Gun Control Strategists Mind Their Tongues, Look To NRA For Tactics
Facts are stubborn things. So when the facts are not in your favor, it’s not surprising that your message and strategy will need to continually change. For gun controllers – while that message may be incorrect on important facets of history, constitutional principles, Supreme Court doctrine, or even the will of the American people – $50 million dollars is quite an incentive to stay on script.
On July 31, 2014, the inaptly-named American Constitution Society for Law and Policy hosted a symposium entitled “The Second Amendment’s Past, Present & Future”, featuring representatives from multiple gun control groups. Included were the Bloomberg franchises Mayors Against Illegal Guns and Everytown for Gun Safety. Also present were the Brady Center to Prevent Gun Violence and the recently-rechristened Law Center to Prevent Gun Violence (formerly the Legal Community Against Violence). All were showcasing their newly well-funded and energized approach to gun control, while being scrupulously careful to avoid language that would betray their true intentions.
Indeed, the attendees have consciously stricken from their vernacular the terms that most represent their agenda: “gun ban” and “gun control.” Instead, the idioms for the same intent include labels such as “reasonable restrictions,” “gun safety,” and “gun-violence prevention.” Take a look for yourself: http://www.acslaw.org/news/video/the-second-amendments-past-present-future-gun-safety-and-violence-prevention and http://www.acslaw.org/news/video/the-second-amendments-past-present-future-the-meaning-of-the-second-amendment.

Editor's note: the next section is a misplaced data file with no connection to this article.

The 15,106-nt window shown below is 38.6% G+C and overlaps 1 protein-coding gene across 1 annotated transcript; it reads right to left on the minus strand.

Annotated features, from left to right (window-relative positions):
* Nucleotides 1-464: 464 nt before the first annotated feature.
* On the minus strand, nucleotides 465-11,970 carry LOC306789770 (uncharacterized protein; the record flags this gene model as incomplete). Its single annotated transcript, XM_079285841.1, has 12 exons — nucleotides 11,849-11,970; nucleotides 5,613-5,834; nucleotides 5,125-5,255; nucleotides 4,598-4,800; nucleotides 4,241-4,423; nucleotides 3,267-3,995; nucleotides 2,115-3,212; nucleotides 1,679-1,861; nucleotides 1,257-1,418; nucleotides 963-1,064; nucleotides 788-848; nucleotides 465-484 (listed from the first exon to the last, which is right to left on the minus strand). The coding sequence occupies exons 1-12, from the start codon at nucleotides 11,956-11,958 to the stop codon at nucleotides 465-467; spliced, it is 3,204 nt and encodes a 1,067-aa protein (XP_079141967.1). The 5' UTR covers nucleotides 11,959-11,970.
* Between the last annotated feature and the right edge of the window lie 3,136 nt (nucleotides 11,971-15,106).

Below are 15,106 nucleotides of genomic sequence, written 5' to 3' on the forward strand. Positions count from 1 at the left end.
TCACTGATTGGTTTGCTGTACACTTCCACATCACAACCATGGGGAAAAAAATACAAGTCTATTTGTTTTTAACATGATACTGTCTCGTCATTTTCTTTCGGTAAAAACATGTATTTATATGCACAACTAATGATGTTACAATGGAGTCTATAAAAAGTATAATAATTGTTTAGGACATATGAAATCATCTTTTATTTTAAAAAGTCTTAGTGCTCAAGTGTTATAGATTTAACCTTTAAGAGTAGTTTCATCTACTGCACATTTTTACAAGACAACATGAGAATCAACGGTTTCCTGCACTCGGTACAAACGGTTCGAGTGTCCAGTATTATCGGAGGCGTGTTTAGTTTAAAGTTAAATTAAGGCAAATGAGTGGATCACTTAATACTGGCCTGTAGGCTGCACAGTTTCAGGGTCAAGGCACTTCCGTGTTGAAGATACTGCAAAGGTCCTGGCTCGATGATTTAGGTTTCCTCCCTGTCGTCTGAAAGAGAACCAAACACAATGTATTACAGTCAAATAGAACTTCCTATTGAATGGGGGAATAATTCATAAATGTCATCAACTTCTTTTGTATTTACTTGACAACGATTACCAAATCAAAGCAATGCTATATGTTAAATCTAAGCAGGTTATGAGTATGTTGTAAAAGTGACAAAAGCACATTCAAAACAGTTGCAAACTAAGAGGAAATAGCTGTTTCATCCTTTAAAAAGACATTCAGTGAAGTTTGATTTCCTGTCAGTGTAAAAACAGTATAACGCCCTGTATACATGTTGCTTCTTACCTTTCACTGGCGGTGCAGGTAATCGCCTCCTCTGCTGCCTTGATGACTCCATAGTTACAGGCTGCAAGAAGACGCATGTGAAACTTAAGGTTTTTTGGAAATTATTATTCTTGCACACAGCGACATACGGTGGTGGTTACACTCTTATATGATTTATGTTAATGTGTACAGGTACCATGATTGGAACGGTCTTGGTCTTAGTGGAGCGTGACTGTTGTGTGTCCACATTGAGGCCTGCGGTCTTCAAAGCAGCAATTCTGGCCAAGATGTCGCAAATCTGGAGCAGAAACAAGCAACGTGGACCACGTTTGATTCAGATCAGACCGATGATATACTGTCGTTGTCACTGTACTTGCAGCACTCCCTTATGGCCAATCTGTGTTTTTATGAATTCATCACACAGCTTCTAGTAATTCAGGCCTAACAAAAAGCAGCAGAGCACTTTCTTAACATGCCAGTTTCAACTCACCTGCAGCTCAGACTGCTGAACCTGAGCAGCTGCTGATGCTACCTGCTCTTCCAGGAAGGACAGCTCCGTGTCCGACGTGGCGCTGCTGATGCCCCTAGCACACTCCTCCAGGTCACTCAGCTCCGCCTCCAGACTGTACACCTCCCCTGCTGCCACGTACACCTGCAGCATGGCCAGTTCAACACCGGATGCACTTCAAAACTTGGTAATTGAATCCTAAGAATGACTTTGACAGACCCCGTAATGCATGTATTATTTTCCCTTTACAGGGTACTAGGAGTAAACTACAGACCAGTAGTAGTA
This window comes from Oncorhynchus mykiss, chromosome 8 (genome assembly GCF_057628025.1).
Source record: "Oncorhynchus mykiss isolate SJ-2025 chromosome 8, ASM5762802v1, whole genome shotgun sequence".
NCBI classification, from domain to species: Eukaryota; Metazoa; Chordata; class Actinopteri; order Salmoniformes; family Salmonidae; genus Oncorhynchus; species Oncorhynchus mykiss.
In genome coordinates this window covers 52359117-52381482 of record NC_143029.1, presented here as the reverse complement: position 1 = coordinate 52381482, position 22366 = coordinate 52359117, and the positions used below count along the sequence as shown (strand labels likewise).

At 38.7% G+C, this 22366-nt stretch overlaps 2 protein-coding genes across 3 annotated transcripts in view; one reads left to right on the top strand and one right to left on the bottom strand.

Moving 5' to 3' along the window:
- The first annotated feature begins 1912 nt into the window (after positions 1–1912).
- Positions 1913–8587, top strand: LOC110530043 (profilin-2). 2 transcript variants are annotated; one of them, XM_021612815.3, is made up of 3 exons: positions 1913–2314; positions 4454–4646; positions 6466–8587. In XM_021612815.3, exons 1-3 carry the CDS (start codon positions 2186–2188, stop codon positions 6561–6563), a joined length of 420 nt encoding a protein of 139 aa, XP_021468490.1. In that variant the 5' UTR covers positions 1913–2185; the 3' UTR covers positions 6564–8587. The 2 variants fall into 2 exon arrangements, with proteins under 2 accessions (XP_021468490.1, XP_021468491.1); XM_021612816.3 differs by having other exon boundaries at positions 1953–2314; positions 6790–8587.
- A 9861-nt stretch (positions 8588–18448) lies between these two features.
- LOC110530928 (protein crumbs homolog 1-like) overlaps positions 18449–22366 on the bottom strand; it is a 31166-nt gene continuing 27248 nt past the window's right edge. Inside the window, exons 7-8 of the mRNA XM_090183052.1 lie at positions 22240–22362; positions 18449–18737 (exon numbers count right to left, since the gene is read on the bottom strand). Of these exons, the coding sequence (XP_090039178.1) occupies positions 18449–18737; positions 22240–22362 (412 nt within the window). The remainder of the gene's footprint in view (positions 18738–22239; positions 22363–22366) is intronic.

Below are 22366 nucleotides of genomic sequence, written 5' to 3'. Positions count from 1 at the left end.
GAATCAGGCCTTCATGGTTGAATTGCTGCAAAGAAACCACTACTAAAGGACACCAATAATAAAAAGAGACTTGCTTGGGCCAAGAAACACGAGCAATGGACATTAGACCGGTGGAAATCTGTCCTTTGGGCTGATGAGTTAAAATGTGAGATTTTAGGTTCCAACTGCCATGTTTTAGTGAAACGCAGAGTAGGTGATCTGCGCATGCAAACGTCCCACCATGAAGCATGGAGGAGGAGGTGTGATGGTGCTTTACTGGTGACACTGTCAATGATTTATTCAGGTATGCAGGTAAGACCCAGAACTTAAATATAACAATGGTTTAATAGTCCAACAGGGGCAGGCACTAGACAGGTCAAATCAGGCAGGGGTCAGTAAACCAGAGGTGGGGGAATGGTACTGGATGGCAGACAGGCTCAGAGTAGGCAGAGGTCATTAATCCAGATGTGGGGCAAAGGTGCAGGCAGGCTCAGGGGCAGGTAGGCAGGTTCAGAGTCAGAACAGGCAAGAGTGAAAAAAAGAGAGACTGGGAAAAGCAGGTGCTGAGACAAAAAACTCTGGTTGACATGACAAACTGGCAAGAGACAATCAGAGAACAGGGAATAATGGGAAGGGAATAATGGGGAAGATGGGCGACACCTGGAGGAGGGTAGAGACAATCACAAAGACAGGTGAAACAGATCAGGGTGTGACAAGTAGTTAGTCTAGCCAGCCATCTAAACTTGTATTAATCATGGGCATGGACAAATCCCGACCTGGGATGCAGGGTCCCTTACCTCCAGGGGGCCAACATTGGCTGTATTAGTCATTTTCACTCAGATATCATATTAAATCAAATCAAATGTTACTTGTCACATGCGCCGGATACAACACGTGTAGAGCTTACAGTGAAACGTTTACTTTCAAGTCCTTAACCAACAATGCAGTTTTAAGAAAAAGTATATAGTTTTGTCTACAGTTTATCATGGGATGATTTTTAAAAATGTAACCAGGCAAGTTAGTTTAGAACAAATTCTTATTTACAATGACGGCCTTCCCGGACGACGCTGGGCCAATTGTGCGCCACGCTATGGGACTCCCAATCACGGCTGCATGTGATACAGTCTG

While their message is contradictory, inaccurate, and often offensive to NRA and its members, what should not be ignored is the new excitement spurred by the full-up coffers. The collective, if grudging, admiration of NRA’s long-standing ability to educate and activate its membership and to convey important messages to the community and lawmakers is something the gun control groups are very much focused on emulating.
Yet while imitation is the best form of flattery, whether it will work for the participants of the symposium remains to be seen. Energy and money do not alter history or basic facts, nor do they generate fierce loyalty. Gun control groups face heavy odds competing with NRA on its own terms because they lack the continued passion and dedication of over five million NRA members committed to defending, protecting, and promoting freedom. As the November elections approach, that reality must be made clearer than ever to ensure the distinction remains intact.
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